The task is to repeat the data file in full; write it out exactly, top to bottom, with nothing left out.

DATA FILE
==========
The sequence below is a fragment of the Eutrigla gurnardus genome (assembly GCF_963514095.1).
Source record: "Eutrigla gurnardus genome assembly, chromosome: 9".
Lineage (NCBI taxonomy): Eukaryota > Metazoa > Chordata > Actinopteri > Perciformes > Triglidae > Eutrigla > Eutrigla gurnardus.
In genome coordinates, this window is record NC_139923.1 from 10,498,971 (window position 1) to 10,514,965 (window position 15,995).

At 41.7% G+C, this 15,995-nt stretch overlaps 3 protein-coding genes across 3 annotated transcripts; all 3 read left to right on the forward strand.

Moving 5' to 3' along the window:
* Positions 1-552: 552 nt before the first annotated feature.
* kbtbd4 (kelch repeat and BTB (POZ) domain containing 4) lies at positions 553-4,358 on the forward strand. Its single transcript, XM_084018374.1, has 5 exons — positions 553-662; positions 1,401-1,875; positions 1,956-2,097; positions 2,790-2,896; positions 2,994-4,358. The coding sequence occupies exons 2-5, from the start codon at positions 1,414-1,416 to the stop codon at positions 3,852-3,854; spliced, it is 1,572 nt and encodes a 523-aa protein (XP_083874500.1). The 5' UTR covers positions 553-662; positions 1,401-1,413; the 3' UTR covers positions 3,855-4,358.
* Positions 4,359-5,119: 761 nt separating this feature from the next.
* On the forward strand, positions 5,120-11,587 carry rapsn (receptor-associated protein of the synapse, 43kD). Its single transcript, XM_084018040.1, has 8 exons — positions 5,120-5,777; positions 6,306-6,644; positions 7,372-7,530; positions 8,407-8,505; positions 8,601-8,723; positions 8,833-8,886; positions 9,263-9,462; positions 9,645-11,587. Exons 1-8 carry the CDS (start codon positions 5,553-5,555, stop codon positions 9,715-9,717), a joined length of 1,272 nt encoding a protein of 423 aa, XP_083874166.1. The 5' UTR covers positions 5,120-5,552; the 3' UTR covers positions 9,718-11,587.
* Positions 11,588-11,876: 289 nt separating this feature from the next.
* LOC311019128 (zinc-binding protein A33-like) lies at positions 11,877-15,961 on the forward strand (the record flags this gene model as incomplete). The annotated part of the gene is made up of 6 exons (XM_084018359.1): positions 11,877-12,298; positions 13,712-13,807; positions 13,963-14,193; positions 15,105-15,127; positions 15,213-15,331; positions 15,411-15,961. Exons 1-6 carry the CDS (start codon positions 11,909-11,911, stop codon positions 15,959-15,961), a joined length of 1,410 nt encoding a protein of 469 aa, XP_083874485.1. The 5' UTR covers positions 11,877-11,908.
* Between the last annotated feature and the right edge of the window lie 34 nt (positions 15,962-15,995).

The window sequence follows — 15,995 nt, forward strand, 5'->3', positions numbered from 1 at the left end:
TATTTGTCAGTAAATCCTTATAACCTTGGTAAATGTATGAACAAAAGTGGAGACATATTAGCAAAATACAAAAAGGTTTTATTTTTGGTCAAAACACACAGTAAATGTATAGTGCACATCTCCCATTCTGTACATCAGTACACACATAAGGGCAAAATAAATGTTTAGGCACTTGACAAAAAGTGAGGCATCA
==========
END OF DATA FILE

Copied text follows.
The sequence below is a fragment of the Eutrigla gurnardus genome (assembly GCF_963514095.1).
Source record: "Eutrigla gurnardus genome assembly, chromosome: 9".
Lineage (NCBI taxonomy): Eukaryota > Metazoa > Chordata > Actinopteri > Perciformes > Triglidae > Eutrigla > Eutrigla gurnardus.
In genome coordinates, this window is record NC_139923.1 from 10,498,971 (window position 1) to 10,514,965 (window position 15,995).

At 41.7% G+C, this 15,995-nt stretch overlaps 3 protein-coding genes across 3 annotated transcripts; all 3 read left to right on the forward strand.

Moving 5' to 3' along the window:
* Positions 1-552: 552 nt before the first annotated feature.
* kbtbd4 (kelch repeat and BTB (POZ) domain containing 4) lies at positions 553-4,358 on the forward strand. Its single transcript, XM_084018374.1, has 5 exons — positions 553-662; positions 1,401-1,875; positions 1,956-2,097; positions 2,790-2,896; positions 2,994-4,358. The coding sequence occupies exons 2-5, from the start codon at positions 1,414-1,416 to the stop codon at positions 3,852-3,854; spliced, it is 1,572 nt and encodes a 523-aa protein (XP_083874500.1). The 5' UTR covers positions 553-662; positions 1,401-1,413; the 3' UTR covers positions 3,855-4,358.
* Positions 4,359-5,119: 761 nt separating this feature from the next.
* On the forward strand, positions 5,120-11,587 carry rapsn (receptor-associated protein of the synapse, 43kD). Its single transcript, XM_084018040.1, has 8 exons — positions 5,120-5,777; positions 6,306-6,644; positions 7,372-7,530; positions 8,407-8,505; positions 8,601-8,723; positions 8,833-8,886; positions 9,263-9,462; positions 9,645-11,587. Exons 1-8 carry the CDS (start codon positions 5,553-5,555, stop codon positions 9,715-9,717), a joined length of 1,272 nt encoding a protein of 423 aa, XP_083874166.1. The 5' UTR covers positions 5,120-5,552; the 3' UTR covers positions 9,718-11,587.
* Positions 11,588-11,876: 289 nt separating this feature from the next.
* LOC311019128 (zinc-binding protein A33-like) lies at positions 11,877-15,961 on the forward strand (the record flags this gene model as incomplete). The annotated part of the gene is made up of 6 exons (XM_084018359.1): positions 11,877-12,298; positions 13,712-13,807; positions 13,963-14,193; positions 15,105-15,127; positions 15,213-15,331; positions 15,411-15,961. Exons 1-6 carry the CDS (start codon positions 11,909-11,911, stop codon positions 15,959-15,961), a joined length of 1,410 nt encoding a protein of 469 aa, XP_083874485.1. The 5' UTR covers positions 11,877-11,908.
* Between the last annotated feature and the right edge of the window lie 34 nt (positions 15,962-15,995).

The window sequence follows — 15,995 nt, forward strand, 5'->3', positions numbered from 1 at the left end:
TATTTGTCAGTAAATCCTTATAACCTTGGTAAATGTATGAACAAAAGTGGAGACATATTAGCAAAATACAAAAAGGTTTTATTTTTGGTCAAAACACACAGTAAATGTATAGTGCACATCTCCCATTCTGTACATCAGTACACACATAAGGGCAAAATAAATGTTTAGGCACTTGACAAAAAGTGAGGCATCA